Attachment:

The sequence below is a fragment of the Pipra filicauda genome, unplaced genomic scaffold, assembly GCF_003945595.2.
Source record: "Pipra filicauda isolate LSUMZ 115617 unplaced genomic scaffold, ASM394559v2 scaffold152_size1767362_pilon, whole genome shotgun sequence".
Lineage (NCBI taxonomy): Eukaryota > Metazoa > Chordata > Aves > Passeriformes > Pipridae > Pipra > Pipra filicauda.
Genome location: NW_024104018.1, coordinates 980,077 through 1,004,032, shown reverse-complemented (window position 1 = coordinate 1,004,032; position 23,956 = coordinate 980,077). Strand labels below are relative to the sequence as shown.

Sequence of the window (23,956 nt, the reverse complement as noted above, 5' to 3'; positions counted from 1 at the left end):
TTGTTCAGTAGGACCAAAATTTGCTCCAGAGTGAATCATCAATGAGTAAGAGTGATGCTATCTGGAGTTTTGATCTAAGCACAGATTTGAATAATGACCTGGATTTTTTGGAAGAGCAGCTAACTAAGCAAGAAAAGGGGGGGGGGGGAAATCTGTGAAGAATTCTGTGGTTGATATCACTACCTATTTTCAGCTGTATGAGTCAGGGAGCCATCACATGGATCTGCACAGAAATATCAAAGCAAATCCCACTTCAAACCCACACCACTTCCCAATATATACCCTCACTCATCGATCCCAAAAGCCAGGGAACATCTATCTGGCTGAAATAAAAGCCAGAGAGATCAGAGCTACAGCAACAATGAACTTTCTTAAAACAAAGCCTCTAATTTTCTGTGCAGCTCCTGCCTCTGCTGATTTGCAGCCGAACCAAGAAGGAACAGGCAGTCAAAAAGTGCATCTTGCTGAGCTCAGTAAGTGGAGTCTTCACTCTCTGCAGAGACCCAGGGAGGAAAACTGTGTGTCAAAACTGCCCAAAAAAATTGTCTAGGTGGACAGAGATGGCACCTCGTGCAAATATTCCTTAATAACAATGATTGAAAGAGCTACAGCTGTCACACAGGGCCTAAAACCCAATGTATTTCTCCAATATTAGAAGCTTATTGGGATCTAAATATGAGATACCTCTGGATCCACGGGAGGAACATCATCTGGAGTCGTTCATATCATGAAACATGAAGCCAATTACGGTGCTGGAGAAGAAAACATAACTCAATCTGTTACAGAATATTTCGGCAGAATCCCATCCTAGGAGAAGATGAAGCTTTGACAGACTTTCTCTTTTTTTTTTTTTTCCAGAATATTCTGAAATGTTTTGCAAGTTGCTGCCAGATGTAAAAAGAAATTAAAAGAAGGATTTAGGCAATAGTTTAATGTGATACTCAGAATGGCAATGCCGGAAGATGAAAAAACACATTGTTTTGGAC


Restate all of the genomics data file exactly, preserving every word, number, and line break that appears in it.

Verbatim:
The sequence below is a fragment of the Pipra filicauda genome, unplaced genomic scaffold, assembly GCF_003945595.2.
Source record: "Pipra filicauda isolate LSUMZ 115617 unplaced genomic scaffold, ASM394559v2 scaffold152_size1767362_pilon, whole genome shotgun sequence".
Lineage (NCBI taxonomy): Eukaryota > Metazoa > Chordata > Aves > Passeriformes > Pipridae > Pipra > Pipra filicauda.
Genome location: NW_024104018.1, coordinates 980,077 through 1,004,032, shown reverse-complemented (window position 1 = coordinate 1,004,032; position 23,956 = coordinate 980,077). Strand labels below are relative to the sequence as shown.

Sequence of the window (23,956 nt, the reverse complement as noted above, 5' to 3'; positions counted from 1 at the left end):
TTGTTCAGTAGGACCAAAATTTGCTCCAGAGTGAATCATCAATGAGTAAGAGTGATGCTATCTGGAGTTTTGATCTAAGCACAGATTTGAATAATGACCTGGATTTTTTGGAAGAGCAGCTAACTAAGCAAGAAAAGGGGGGGGGGGGAAATCTGTGAAGAATTCTGTGGTTGATATCACTACCTATTTTCAGCTGTATGAGTCAGGGAGCCATCACATGGATCTGCACAGAAATATCAAAGCAAATCCCACTTCAAACCCACACCACTTCCCAATATATACCCTCACTCATCGATCCCAAAAGCCAGGGAACATCTATCTGGCTGAAATAAAAGCCAGAGAGATCAGAGCTACAGCAACAATGAACTTTCTTAAAACAAAGCCTCTAATTTTCTGTGCAGCTCCTGCCTCTGCTGATTTGCAGCCGAACCAAGAAGGAACAGGCAGTCAAAAAGTGCATCTTGCTGAGCTCAGTAAGTGGAGTCTTCACTCTCTGCAGAGACCCAGGGAGGAAAACTGTGTGTCAAAACTGCCCAAAAAAATTGTCTAGGTGGACAGAGATGGCACCTCGTGCAAATATTCCTTAATAACAATGATTGAAAGAGCTACAGCTGTCACACAGGGCCTAAAACCCAATGTATTTCTCCAATATTAGAAGCTTATTGGGATCTAAATATGAGATACCTCTGGATCCACGGGAGGAACATCATCTGGAGTCGTTCATATCATGAAACATGAAGCCAATTACGGTGCTGGAGAAGAAAACATAACTCAATCTGTTACAGAATATTTCGGCAGAATCCCATCCTAGGAGAAGATGAAGCTTTGACAGACTTTCTCTTTTTTTTTTTTTTCCAGAATATTCTGAAATGTTTTGCAAGTTGCTGCCAGATGTAAAAAGAAATTAAAAGAAGGATTTAGGCAATAGTTTAATGTGATACTCAGAATGGCAATGCCGGAAGATGAAAAAACACATTGTTTTGGAC